Carroll Gerbig was waiting at a traffic light at southbound Route 10 and Mountain Road in Pasadena last week when something grazed his forehead. He felt a trickle of liquid and then horror.
"I looked in the mirror and saw blood gushing out," said Gerbig, 53, of Glen Burnie.
He had been shot with a BB gun. Gerbig drove himself to North Arundel Hospital, where he waited two hours for doctors to remove a small BB that was lodged two inches into his forehead.
Fortunately for Gerbig, the injury was not serious, but the incident and a recent rash of similar ones show a new and dangerous turn in the use of BB and pellet guns.
"This is enough to shatter windows and if you get close, it's enough to put someone out of their misery," said Officer Jim Meyer, holding a .177-caliber BB gun. "Unfortunately, too many people buy them for their kids as toys."
Two weeks ago, the U.S. Park Police arrested five Laurel and Maryland City youths after officers allegedly found them shooting at motorists on the Baltimore-Washington Parkway near Route 198. The officers found the youths, ages 14 to 16, with seven pellet handguns, .22- and .177-caliber pellets and shotgun ammunition.
At least three windows were shattered, but no one was injured, police said.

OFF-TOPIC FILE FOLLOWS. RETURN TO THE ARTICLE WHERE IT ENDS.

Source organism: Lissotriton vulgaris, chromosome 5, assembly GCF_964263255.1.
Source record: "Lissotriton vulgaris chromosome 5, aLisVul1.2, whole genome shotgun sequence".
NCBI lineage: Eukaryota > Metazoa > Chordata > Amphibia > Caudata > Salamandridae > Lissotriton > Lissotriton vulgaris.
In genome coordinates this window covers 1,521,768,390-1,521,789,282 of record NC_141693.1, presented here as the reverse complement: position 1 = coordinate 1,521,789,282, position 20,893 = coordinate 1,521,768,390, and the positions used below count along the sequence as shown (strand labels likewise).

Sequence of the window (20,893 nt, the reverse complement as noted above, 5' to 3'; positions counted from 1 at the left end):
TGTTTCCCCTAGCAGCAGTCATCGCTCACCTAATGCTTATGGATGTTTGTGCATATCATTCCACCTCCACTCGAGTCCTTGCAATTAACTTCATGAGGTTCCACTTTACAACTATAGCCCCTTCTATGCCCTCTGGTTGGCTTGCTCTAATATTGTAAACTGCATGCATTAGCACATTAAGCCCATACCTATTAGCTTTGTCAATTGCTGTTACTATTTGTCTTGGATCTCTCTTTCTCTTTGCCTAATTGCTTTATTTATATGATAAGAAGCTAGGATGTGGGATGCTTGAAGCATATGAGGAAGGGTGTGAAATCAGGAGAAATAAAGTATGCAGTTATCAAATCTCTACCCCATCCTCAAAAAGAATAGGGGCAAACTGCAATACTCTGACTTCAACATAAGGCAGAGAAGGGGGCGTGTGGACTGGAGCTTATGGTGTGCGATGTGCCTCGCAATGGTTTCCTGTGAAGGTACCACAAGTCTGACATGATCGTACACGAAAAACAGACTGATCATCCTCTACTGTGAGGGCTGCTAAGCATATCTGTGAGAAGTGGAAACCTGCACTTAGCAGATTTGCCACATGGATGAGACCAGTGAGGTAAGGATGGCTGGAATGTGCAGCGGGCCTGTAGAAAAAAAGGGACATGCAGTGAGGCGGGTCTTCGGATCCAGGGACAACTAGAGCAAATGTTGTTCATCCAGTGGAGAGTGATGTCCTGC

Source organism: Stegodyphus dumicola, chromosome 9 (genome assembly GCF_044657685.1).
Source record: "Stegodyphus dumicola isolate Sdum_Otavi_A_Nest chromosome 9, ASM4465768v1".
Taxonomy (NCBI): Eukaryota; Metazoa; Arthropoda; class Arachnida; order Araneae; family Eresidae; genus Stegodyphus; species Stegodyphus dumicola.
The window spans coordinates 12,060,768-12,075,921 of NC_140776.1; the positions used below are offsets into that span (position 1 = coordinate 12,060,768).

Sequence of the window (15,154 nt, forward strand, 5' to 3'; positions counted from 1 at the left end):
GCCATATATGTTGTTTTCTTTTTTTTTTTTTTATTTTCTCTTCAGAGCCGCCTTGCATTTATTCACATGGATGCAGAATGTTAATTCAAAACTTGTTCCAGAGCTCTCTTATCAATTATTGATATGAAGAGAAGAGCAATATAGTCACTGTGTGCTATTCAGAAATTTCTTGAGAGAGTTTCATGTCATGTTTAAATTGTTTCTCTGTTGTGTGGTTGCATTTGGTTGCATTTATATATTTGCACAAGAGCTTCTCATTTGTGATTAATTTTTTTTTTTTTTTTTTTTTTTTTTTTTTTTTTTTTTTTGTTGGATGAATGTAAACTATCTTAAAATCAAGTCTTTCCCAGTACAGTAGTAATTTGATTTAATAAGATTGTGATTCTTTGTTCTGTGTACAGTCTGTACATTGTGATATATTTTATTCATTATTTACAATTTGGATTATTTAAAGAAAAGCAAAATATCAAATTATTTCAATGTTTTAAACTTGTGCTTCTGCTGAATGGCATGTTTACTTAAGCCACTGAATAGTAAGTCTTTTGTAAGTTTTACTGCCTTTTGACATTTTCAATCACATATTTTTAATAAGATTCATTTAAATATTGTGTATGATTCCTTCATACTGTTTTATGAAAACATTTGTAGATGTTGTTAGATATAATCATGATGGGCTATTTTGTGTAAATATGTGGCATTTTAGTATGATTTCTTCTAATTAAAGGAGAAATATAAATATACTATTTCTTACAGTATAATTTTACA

That same night, a 17-year-old Glen Burnie girl was shot at by a passing motorist on the Parkway with a BB gun, and the next week, both Gerbig and a Pasadena man were fired upon on Route 100 near Route 10 in Pasadena.
Danger on the road
Police and local hospital staffers said the new crime easily could have deadly consequences.
"The danger is in losing control of your vehicle," said Officer Vaughn Dykes, a police spokesman. "You could run into another vehicle or run into a pole or a curb. It can not only affect you, but other people on the road."
"It's a lot more dangerous and there are a lot more consequences to this than a normal teen-age prank," he said. "With the possibility of injury, I'm sure the courts would really hammer a person even if there were no injuries in that case."
It is illegal to sell a BB or pellet gun to a minor, but it is not illegal for a minor to possess one, and no law requires that a minor must be accompanied by an adult when handling the guns.
Most BB and pellet guns would cause little harm if shot from a distance. The ammunition travels only 30 yards in most low-model, $30 guns, then it virtually drops.
But some German model pellet shotguns, used for hunting small game, can easily blow a hole through an empty soda can at 50 yards, according to Bruce Heath, a salesman at Dick's Clothing and Sporting Goods in Glen Burnie. Guns made for competition shooting can go even further and cost several hundred dollars.
"Any one can be just as fatal as the next," said Meyer, 38. "BBs aren't as deadly as pellets, but they can be. A pellet has more mass and can travel at a higher velocity. More mass generally means a deeper penetration."
Investigators are looking for clues to the culprits in the recent shootings, but until they come up with a suspect, they're counting on parents to watch children.
Pub Date: 2/14/97